India India[edit]

In 2012 the Indian Government has proposed to commit 2.5 billion USD to supercomputing research during the 12th five-year plan period (2012–2017). The project will be handled by Indian Institute of Science (IISc), Bangalore.[42][43] Additionally, it was later revealed that India plans to develop a supercomputer with processing power in the exaflop range.[44] It will be developed by C-DAC within the subsequent 5 years of approval.[45]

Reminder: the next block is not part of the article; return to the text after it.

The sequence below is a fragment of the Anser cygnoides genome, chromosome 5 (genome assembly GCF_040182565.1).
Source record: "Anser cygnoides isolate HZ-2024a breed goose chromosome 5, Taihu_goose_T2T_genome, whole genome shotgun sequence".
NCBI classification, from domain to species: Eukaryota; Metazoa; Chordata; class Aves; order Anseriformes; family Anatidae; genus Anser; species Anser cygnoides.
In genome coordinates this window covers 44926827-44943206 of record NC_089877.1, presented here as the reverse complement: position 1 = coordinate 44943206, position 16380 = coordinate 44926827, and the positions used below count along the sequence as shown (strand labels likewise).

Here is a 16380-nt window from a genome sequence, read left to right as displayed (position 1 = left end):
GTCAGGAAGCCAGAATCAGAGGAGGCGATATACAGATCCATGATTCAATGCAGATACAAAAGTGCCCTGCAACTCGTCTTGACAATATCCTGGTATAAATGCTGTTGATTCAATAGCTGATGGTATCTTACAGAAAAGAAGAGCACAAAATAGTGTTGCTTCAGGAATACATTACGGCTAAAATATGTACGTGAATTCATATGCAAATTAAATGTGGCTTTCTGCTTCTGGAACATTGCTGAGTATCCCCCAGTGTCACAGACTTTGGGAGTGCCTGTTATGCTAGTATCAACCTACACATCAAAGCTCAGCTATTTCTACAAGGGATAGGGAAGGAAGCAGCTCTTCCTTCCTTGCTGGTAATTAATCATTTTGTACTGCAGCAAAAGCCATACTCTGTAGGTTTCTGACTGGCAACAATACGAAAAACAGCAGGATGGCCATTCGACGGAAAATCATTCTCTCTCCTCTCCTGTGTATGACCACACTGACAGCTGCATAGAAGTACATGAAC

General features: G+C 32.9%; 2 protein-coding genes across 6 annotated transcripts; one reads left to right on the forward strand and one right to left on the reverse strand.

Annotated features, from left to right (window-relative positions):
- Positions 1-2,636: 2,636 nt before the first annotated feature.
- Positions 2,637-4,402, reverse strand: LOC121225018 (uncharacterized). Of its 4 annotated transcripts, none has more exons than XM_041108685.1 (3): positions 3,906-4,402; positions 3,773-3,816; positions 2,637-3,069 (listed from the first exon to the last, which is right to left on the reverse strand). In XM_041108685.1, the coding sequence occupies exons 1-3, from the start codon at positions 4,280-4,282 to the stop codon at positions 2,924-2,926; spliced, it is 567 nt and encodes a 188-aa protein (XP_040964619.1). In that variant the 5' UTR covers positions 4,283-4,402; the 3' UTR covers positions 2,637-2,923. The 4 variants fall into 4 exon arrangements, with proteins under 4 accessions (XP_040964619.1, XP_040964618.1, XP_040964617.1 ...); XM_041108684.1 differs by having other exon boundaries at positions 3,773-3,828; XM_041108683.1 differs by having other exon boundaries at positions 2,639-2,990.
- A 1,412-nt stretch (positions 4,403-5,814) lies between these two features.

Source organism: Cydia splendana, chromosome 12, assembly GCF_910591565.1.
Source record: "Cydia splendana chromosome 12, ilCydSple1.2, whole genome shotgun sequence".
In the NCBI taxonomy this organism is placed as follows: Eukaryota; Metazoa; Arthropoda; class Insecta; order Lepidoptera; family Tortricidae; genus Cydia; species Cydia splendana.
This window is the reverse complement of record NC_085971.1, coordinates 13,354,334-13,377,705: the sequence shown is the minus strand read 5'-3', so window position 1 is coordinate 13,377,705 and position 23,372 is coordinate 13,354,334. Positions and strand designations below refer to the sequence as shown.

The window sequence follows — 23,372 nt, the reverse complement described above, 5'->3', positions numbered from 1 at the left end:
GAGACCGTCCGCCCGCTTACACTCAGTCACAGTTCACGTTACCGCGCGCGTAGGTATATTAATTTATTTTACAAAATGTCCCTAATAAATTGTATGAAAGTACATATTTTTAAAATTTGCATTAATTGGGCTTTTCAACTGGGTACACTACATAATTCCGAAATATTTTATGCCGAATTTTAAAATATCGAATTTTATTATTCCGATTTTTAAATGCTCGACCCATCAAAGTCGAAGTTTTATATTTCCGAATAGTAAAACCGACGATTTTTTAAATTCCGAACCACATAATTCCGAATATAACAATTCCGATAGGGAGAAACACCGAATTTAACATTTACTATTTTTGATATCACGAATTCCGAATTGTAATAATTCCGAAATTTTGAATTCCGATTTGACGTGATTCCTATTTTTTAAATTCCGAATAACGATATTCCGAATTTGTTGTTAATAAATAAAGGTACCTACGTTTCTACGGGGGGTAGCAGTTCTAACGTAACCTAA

Technological challenges[edit]

It has been recognized that enabling applications to fully exploit capabilities of Exascale computing systems is not straightforward.[46][47] In June 2014, the stagnation of the Top500 supercomputer list had observers question the possibility of exascale systems by 2020.[48]

See also[edit]